PSYC 2120 Lecture Notes - Chemical Substance, Amygdala

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PSYC 2120 Chapter 11: Aggression
What is aggression?
- Aggression is an intentional behaviour aimed at causing either physical or psychological
pain
- Hostile aggression is an act of aggression stemming from feelings of anger and aimed at
inflicting pain
- Instrumental aggression, aggression as a means to some goal other than causing pain.
For example, in a professional football game, a defensive lineman will usually do
whatever it takes to thwart his opponent (the blocker) and tackle the ball carrier
- Sigmund Freud, who theorized that human beings are born with an instinct toward life,
which he called eros, and an equally powerful death instinct, thanatos, which leads to
aggressive actions
- Freud believed that aggressive energy must come out somehow, lest it continue to build
up and produce illness
- Also according to Freud, society performs an essential function in regulating this instinct
and in helping people to sublimate it, that is, to turn the destructive energy into
acceptable or useful behaviour
- Because aggressiveness has had survival value, most contemporary social psychologists
accept the proposition that it is part of our evolutionary heritage
- At the same time we know that human beings have developed exquisite mechanisms for
controlling their aggressive impulses, and that human behaviour is flexible and adaptable
to changes in the environment.
- Whether aggression is actually expressed depends on a complex interplay between our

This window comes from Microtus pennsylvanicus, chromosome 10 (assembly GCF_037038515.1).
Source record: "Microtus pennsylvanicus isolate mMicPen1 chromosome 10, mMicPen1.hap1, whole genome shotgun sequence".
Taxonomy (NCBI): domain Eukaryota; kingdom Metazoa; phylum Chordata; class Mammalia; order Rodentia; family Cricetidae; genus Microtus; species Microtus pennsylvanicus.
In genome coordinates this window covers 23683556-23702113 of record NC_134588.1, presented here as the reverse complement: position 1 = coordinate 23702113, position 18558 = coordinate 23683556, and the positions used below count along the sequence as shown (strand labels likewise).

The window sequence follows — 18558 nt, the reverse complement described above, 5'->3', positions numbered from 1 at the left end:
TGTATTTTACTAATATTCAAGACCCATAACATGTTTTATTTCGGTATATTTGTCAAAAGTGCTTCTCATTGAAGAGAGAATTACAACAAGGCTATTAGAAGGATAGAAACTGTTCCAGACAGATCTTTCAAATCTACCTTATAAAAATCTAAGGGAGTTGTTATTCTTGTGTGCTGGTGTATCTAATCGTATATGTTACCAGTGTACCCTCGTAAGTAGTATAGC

biological propensities and the social situation in which we find ourselves
Neural and chemical influences on aggression
- Aggressive behaviour in human beings, as well as in lower animals, is associated with an
area in the core of the brain called the amygdala
- When the amygdala is stimulated, docile organisms become violent; similarly, when
neural activity in that area is blocked, violent organisms become docile. However, the
impact of neural mechanisms can be modified by social factors, even in subhumans. For
example, if a male monkey is in the presence of other, less dominant monkeys, he will
indeed attack the other monkeys when the amygdala is stimulated
- Certain chemicals have been shown to influence aggression: serotonin, a chemical
substance that occurs naturally in the midbrain, seems to have an inhibiting effect on
impulsive aggression. Moreover, in laboratory experiments on normal people, when the
natural production of serotonin is interrupted, aggressive behaviour increases. Therefore,
too little serotonin can lead to increases in aggression
- However, too much testosterone, a male sex hormone can also increase aggression. For
example, prisoners convicted of violent crimes tend to have higher levels of testosterone
than do those convicted of nonviolent crimes. This is consistent with the more general
finding that men are more aggressive than women
- At least one other chemical, alcohol, is associated with increases in aggression; alcohol
acts as a genial disinhibitor, lowering our inhibitions against violent behaviour
- Pain and other physical discomforts (heat) will also increase aggressive behaviour
Situational causes of aggression
- Frustration is a major cause of aggression and it occurs when a person is thwarted on the
way to an expected goal or gratification
- According to frustration aggression theory, people’s perception that they are being
prevented from obtaining a goal will increase the probability of an aggressive response.
This does not mean that frustration always leads to aggression, but it frequently does,
especially when frustration is a decidedly unpleasant experience
- Also, frustration is the result not of relative deprivation, the perception that you (or a
group) have less than you deserve, less than what you have been led to expect, or less
than what people similar to you have. For example, some Canadian policewomen
experienced relative deprivation, they believed that they were excluded from